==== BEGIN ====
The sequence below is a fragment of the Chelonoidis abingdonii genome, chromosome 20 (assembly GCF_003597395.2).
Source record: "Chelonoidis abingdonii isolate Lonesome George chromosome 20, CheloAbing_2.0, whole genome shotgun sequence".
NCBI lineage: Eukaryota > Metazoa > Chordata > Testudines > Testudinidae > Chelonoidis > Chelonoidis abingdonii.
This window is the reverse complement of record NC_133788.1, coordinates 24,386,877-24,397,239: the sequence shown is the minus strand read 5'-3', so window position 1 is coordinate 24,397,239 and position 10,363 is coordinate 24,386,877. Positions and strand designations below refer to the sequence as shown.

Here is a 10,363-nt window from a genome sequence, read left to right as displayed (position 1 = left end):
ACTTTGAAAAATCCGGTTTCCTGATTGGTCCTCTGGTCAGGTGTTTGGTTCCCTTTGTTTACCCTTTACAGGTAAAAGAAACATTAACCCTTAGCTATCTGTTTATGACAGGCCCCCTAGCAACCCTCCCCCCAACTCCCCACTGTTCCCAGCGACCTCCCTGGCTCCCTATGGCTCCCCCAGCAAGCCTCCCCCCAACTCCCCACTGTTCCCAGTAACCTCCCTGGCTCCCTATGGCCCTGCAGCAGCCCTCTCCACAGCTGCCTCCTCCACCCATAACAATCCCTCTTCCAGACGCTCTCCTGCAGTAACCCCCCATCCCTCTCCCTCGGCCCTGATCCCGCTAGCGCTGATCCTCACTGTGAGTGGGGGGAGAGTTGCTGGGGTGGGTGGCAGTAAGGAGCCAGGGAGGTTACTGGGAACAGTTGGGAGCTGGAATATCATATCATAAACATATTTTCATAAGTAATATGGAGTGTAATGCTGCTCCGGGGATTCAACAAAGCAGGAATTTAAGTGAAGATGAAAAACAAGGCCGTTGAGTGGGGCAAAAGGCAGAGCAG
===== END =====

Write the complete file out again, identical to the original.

The sequence below is a fragment of the Chelonoidis abingdonii genome, chromosome 20 (assembly GCF_003597395.2).
Source record: "Chelonoidis abingdonii isolate Lonesome George chromosome 20, CheloAbing_2.0, whole genome shotgun sequence".
NCBI lineage: Eukaryota > Metazoa > Chordata > Testudines > Testudinidae > Chelonoidis > Chelonoidis abingdonii.
This window is the reverse complement of record NC_133788.1, coordinates 24,386,877-24,397,239: the sequence shown is the minus strand read 5'-3', so window position 1 is coordinate 24,397,239 and position 10,363 is coordinate 24,386,877. Positions and strand designations below refer to the sequence as shown.

Here is a 10,363-nt window from a genome sequence, read left to right as displayed (position 1 = left end):
ACTTTGAAAAATCCGGTTTCCTGATTGGTCCTCTGGTCAGGTGTTTGGTTCCCTTTGTTTACCCTTTACAGGTAAAAGAAACATTAACCCTTAGCTATCTGTTTATGACAGGCCCCCTAGCAACCCTCCCCCCAACTCCCCACTGTTCCCAGCGACCTCCCTGGCTCCCTATGGCTCCCCCAGCAAGCCTCCCCCCAACTCCCCACTGTTCCCAGTAACCTCCCTGGCTCCCTATGGCCCTGCAGCAGCCCTCTCCACAGCTGCCTCCTCCACCCATAACAATCCCTCTTCCAGACGCTCTCCTGCAGTAACCCCCCATCCCTCTCCCTCGGCCCTGATCCCGCTAGCGCTGATCCTCACTGTGAGTGGGGGGAGAGTTGCTGGGGTGGGTGGCAGTAAGGAGCCAGGGAGGTTACTGGGAACAGTTGGGAGCTGGAATATCATATCATAAACATATTTTCATAAGTAATATGGAGTGTAATGCTGCTCCGGGGATTCAACAAAGCAGGAATTTAAGTGAAGATGAAAAACAAGGCCGTTGAGTGGGGCAAAAGGCAGAGCAG